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CEA Legal | Key Provisions of Non-Disclosure Agreements

Given the exposure to industries such as hospitality, fashion, information technology, and science, among others, at Cea Legal, we are often hired to draft non-disclosure agreements (NDAs), which are contracts establishing a confidential relationship, when the parties acknowledge that sensitive information they may obtain in the course of the business relationship should not be disclosed to any other party.

Simply, NDAs enable the parties to share information while mitigating the risk that it will be misused as a result of sharing. In the case of two parties each sharing confidential information with the other, the NDA is mutual (or “two-way”).

Employees are often asked to sign NDAs to protect employers’ confidential information. It is important to keep in mind that an NDA cannot replace a non-compete agreement.

NDAs serve a variety of purposes, and it is, therefore, important to determine whether a mutual or unilateral (one-way) NDA is appropriate in the specific situation. The use of the confidential information shared with the receiving party will normally be restricted to a specific defined purpose. As such, the purpose of the NDA and the definition of what is considered confidential information should both be accurately described in the NDA, thus giving the parties a clear understanding of how the confidential information can be used, what can be shared, and what must be kept confidential.

It is crucial to emphasize that neither party of the NDA is obligated to enter any kind of business relationship by virtue of solely exchanging their information.

The duration of the NDA is another important component. A very long-term agreement could risk limiting the parties in pursuing other ventures, and therefore making the NDA not enforceable in a court of law. A reasonable duration with respect to the recipient’s obligation to protect any of the discloser’s confidential information is usually between one to five years.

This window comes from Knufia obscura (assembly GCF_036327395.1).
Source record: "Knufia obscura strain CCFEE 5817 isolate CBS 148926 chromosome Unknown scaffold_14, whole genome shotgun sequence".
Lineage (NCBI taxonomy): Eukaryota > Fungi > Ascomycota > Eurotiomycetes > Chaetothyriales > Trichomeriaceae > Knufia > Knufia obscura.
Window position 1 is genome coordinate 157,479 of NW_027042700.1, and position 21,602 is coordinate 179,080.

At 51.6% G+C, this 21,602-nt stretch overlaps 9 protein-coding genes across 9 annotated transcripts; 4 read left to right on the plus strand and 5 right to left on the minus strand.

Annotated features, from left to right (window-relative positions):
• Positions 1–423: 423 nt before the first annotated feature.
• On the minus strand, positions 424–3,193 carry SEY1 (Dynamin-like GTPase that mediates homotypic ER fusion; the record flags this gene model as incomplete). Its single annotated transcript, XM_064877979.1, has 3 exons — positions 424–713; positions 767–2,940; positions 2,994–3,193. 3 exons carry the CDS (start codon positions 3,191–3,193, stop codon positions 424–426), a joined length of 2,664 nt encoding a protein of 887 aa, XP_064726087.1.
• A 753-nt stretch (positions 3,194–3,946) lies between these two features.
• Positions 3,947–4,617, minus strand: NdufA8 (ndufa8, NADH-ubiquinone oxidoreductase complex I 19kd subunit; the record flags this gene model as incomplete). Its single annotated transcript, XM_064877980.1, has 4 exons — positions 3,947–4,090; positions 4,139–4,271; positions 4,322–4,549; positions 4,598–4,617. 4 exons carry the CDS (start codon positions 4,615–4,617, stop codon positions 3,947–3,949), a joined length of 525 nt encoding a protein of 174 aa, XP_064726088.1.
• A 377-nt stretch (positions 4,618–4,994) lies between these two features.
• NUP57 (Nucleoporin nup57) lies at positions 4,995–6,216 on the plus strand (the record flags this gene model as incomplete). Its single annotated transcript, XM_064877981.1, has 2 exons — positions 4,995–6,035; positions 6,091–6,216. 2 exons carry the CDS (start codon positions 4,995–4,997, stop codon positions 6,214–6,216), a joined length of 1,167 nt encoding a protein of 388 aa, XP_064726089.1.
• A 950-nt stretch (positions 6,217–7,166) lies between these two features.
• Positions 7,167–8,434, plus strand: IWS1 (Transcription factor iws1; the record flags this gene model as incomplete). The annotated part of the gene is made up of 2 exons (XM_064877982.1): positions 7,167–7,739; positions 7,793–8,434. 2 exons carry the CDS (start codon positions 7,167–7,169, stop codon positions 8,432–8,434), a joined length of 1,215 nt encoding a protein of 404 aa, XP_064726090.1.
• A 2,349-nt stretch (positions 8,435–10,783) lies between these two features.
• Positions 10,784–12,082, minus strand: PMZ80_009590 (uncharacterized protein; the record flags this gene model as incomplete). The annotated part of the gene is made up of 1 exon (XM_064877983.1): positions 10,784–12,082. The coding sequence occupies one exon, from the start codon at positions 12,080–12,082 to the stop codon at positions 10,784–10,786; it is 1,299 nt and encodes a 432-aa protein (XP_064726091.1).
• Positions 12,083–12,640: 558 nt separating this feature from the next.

During due-diligence activities before closing a deal, it is fundamental to determine whether any third-party representatives of the parties, such as attorneys, consultants, investors, etc. will need access to the confidential information and, if so, to ensure that they are adequately bound by the obligations of the agreement.

A well-detailed mechanism of relief should be defined in an NDA to help enforce remedies against violations. For example, the disclosing party may require that the recipient return or destroy any confidential information, and afterwards confirm in writing that the confidential information in possession has been destroyed or returned. A common mechanism is the right to obtain formal injunctive relief in the event of a breach of the NDA.

In summary, having your business attorney prepare a well drafted NDA provides for the conditions and confidence to share sensitive information with other strategic business partners, contractors, and/or vendors. As a result, the possible benefits and risks of a potential collaboration or business transaction can thereby be satisfactorily assessed by the parties.

Author:

  • Michele Cea, Esq.Founding Member & Managing Attorney, CEA LEGAL P.C.
  • Email: info@cealegal.com, Phone: (212) 618 1644

Compliments of CEA Legal P.C. – a member of the EACCNY.